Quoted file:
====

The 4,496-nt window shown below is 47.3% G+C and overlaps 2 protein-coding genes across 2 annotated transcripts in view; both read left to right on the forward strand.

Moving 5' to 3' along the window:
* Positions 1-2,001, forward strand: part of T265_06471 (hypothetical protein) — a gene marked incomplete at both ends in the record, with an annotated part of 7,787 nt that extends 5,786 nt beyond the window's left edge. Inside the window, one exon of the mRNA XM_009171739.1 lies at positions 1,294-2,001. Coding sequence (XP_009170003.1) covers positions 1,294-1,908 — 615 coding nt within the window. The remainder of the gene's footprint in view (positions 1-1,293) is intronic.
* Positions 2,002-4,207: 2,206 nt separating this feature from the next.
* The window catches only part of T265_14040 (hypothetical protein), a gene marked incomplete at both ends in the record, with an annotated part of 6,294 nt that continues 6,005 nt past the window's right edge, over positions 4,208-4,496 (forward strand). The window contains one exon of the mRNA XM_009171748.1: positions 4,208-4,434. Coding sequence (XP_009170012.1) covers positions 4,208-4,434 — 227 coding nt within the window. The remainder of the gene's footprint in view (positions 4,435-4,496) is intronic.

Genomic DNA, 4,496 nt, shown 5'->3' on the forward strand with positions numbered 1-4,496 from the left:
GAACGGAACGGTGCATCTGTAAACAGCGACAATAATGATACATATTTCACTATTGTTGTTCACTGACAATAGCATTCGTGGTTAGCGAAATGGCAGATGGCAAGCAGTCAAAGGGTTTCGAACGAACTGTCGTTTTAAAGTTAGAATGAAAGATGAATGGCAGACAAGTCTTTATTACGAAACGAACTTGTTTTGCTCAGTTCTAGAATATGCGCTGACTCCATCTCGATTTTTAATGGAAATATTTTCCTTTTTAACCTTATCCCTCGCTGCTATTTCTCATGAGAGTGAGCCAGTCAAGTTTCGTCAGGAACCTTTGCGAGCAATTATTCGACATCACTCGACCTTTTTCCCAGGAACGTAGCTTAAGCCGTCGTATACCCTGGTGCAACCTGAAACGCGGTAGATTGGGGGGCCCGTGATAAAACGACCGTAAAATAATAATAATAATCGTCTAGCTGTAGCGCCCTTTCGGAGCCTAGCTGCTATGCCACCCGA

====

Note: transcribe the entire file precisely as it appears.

The 4,496-nt window shown below is 47.3% G+C and overlaps 2 protein-coding genes across 2 annotated transcripts in view; both read left to right on the forward strand.

Moving 5' to 3' along the window:
* Positions 1-2,001, forward strand: part of T265_06471 (hypothetical protein) — a gene marked incomplete at both ends in the record, with an annotated part of 7,787 nt that extends 5,786 nt beyond the window's left edge. Inside the window, one exon of the mRNA XM_009171739.1 lies at positions 1,294-2,001. Coding sequence (XP_009170003.1) covers positions 1,294-1,908 — 615 coding nt within the window. The remainder of the gene's footprint in view (positions 1-1,293) is intronic.
* Positions 2,002-4,207: 2,206 nt separating this feature from the next.
* The window catches only part of T265_14040 (hypothetical protein), a gene marked incomplete at both ends in the record, with an annotated part of 6,294 nt that continues 6,005 nt past the window's right edge, over positions 4,208-4,496 (forward strand). The window contains one exon of the mRNA XM_009171748.1: positions 4,208-4,434. Coding sequence (XP_009170012.1) covers positions 4,208-4,434 — 227 coding nt within the window. The remainder of the gene's footprint in view (positions 4,435-4,496) is intronic.

Genomic DNA, 4,496 nt, shown 5'->3' on the forward strand with positions numbered 1-4,496 from the left:
GAACGGAACGGTGCATCTGTAAACAGCGACAATAATGATACATATTTCACTATTGTTGTTCACTGACAATAGCATTCGTGGTTAGCGAAATGGCAGATGGCAAGCAGTCAAAGGGTTTCGAACGAACTGTCGTTTTAAAGTTAGAATGAAAGATGAATGGCAGACAAGTCTTTATTACGAAACGAACTTGTTTTGCTCAGTTCTAGAATATGCGCTGACTCCATCTCGATTTTTAATGGAAATATTTTCCTTTTTAACCTTATCCCTCGCTGCTATTTCTCATGAGAGTGAGCCAGTCAAGTTTCGTCAGGAACCTTTGCGAGCAATTATTCGACATCACTCGACCTTTTTCCCAGGAACGTAGCTTAAGCCGTCGTATACCCTGGTGCAACCTGAAACGCGGTAGATTGGGGGGCCCGTGATAAAACGACCGTAAAATAATAATAATAATCGTCTAGCTGTAGCGCCCTTTCGGAGCCTAGCTGCTATGCCACCCGA